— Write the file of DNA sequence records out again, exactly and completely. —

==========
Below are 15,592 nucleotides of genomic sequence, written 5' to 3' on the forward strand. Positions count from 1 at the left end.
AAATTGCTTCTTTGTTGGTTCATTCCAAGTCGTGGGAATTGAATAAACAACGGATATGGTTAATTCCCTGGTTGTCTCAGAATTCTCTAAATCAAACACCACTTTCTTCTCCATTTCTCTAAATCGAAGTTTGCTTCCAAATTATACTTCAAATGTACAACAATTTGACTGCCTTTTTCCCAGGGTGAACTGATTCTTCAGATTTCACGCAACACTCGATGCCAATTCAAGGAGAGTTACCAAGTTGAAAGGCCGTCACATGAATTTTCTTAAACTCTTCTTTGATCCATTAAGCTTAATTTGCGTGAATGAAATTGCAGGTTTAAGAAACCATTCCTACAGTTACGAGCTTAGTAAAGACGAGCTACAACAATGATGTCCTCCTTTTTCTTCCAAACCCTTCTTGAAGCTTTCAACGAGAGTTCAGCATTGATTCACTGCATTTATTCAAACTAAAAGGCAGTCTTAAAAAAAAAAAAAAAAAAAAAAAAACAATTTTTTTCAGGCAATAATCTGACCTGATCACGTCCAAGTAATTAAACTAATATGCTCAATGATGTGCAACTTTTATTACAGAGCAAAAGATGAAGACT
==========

Below are 15,592 nucleotides of genomic sequence, written 5' to 3' on the forward strand. Positions count from 1 at the left end.
AAATTGCTTCTTTGTTGGTTCATTCCAAGTCGTGGGAATTGAATAAACAACGGATATGGTTAATTCCCTGGTTGTCTCAGAATTCTCTAAATCAAACACCACTTTCTTCTCCATTTCTCTAAATCGAAGTTTGCTTCCAAATTATACTTCAAATGTACAACAATTTGACTGCCTTTTTCCCAGGGTGAACTGATTCTTCAGATTTCACGCAACACTCGATGCCAATTCAAGGAGAGTTACCAAGTTGAAAGGCCGTCACATGAATTTTCTTAAACTCTTCTTTGATCCATTAAGCTTAATTTGCGTGAATGAAATTGCAGGTTTAAGAAACCATTCCTACAGTTACGAGCTTAGTAAAGACGAGCTACAACAATGATGTCCTCCTTTTTCTTCCAAACCCTTCTTGAAGCTTTCAACGAGAGTTCAGCATTGATTCACTGCATTTATTCAAACTAAAAGGCAGTCTTAAAAAAAAAAAAAAAAAAAAAAAAACAATTTTTTTCAGGCAATAATCTGACCTGATCACGTCCAAGTAATTAAACTAATATGCTCAATGATGTGCAACTTTTATTACAGAGCAAAAGATGAAGACT